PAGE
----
WikiLeaks suspect's trial could wait until June

FORT MEADE, Maryland (AFP) - A US judge said on Wednesday that the trial of WikiLeaks suspect Bradley Manning could be delayed until June, a day after she shortened the soldier's sentence due to his harsh detention.

With prosecutors seeking time to review classified documents, military judge Denise Lind gave June 3 as a date to start the trial of the 25-year-old Army private who is accused of one of the biggest data leaks in US history.

But she said that the date for the trial's opening arguments - initially set for March 6 - would be definitively decided on Jan 16 during the next hearing at the military base in Fort Meade, Maryland.

Mr Nathan Fuller, a spokesman for a support group for Manning, criticised the potential delay, saying that the private could be in jail for three years from the time of his May 2010 arrest by the time his trial begins.

"Such a massive delay is ridiculous," he said, referring more specifically to the time from his arrest until the first pre-trial hearing in December 2011.

Manning, a former intelligence analyst in Iraq, is accused of leaking hundreds of thousands of sensitive US documents including internal diplomatic correspondence to Julian Assange's WikiLeaks website, enraging US officials.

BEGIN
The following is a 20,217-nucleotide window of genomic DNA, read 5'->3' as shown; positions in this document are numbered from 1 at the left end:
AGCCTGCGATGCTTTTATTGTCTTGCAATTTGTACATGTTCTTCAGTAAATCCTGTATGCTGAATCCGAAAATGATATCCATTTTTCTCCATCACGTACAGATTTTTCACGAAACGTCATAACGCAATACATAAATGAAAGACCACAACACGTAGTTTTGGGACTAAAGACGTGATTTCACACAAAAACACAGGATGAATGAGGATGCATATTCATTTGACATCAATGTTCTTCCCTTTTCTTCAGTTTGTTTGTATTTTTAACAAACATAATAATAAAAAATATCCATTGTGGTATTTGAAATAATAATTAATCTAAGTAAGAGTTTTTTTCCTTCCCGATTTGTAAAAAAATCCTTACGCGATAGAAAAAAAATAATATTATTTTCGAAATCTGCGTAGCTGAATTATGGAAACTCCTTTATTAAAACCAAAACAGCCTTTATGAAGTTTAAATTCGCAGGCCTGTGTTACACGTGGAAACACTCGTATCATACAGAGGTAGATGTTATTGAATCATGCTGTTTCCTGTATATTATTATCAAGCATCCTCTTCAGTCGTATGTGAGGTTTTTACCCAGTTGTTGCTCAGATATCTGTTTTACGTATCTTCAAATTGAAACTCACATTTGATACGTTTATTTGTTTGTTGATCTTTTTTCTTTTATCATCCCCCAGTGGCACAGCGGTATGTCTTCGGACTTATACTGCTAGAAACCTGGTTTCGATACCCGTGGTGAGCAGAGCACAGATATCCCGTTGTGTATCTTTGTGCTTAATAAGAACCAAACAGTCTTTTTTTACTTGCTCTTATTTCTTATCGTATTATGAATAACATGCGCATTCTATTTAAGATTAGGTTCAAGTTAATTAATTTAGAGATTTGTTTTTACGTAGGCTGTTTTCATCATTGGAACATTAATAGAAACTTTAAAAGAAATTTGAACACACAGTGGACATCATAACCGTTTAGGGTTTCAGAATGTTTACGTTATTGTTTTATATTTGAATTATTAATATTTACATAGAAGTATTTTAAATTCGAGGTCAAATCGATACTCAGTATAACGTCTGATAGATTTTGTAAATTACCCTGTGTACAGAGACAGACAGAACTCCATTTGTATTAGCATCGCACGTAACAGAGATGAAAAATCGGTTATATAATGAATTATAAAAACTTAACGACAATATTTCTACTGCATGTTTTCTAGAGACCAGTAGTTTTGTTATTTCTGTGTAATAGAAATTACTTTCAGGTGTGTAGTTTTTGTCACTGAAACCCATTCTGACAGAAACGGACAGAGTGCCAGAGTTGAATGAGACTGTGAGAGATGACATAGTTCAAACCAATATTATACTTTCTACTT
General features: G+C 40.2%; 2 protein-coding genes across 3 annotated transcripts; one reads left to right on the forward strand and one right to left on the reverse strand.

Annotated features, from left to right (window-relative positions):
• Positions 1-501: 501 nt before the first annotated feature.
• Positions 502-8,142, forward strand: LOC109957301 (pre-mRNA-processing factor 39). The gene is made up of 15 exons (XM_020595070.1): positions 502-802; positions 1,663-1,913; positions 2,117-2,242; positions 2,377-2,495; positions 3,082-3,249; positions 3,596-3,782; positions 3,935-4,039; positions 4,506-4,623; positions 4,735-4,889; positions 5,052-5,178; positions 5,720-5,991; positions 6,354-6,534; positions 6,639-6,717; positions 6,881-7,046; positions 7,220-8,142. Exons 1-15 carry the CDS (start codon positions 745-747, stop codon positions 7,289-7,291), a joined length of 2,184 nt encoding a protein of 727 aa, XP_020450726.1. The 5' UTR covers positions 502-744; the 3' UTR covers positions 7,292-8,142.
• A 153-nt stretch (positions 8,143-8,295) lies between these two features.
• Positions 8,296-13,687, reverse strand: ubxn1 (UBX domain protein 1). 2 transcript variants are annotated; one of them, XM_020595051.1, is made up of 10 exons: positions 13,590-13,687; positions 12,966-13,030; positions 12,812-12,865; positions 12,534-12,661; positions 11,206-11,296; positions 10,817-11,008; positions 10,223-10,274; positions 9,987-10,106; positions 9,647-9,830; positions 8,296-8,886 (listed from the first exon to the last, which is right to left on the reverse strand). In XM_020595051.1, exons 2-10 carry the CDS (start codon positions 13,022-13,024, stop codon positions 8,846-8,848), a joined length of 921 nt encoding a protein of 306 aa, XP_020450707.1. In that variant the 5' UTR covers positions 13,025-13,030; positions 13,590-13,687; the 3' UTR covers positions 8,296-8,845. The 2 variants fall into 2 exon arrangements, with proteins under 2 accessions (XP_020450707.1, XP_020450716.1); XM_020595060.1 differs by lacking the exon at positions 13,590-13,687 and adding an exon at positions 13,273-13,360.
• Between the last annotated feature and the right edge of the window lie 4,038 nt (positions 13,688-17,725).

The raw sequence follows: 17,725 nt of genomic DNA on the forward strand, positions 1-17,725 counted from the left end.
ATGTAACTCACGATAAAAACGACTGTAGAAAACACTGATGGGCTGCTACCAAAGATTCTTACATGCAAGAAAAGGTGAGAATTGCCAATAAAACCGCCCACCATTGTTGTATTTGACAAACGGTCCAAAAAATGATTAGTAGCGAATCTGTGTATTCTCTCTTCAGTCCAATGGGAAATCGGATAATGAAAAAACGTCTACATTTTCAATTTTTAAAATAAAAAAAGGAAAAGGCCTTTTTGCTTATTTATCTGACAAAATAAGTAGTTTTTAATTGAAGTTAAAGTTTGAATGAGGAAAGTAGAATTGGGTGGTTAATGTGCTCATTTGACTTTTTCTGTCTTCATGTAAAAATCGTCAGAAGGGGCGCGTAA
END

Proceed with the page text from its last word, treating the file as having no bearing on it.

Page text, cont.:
Manning faces life in prison. But Lind on Monday reduced the potential sentence by 112 days because of his sometimes "excessive" and illegal conditions in jail, where he was kept in a solitary cell 23 hours a day.

But Judge Lind refused a defense request to drop all charges against Manning due to his conditions, saying that the government had to ensure he did not commit suicide in light of his mental health history.

Military authorities have faced wide criticism over their treatment of Manning, with the former chief spokesman for the State Department, Philip J. Crowley, resigning after saying he could not defend the prison conditions.

Manning's lawyer, David Coombs, on Wednesday introduced a revised proposal under which the young private would plead guilty to 10 charges that would lead to a total of 20 years in prison.

A hearing in February will consider the proposal. But the offer does not include a plea on the most serious charge of "aiding the enemy," which carries life in prison and would still need to come to trial.

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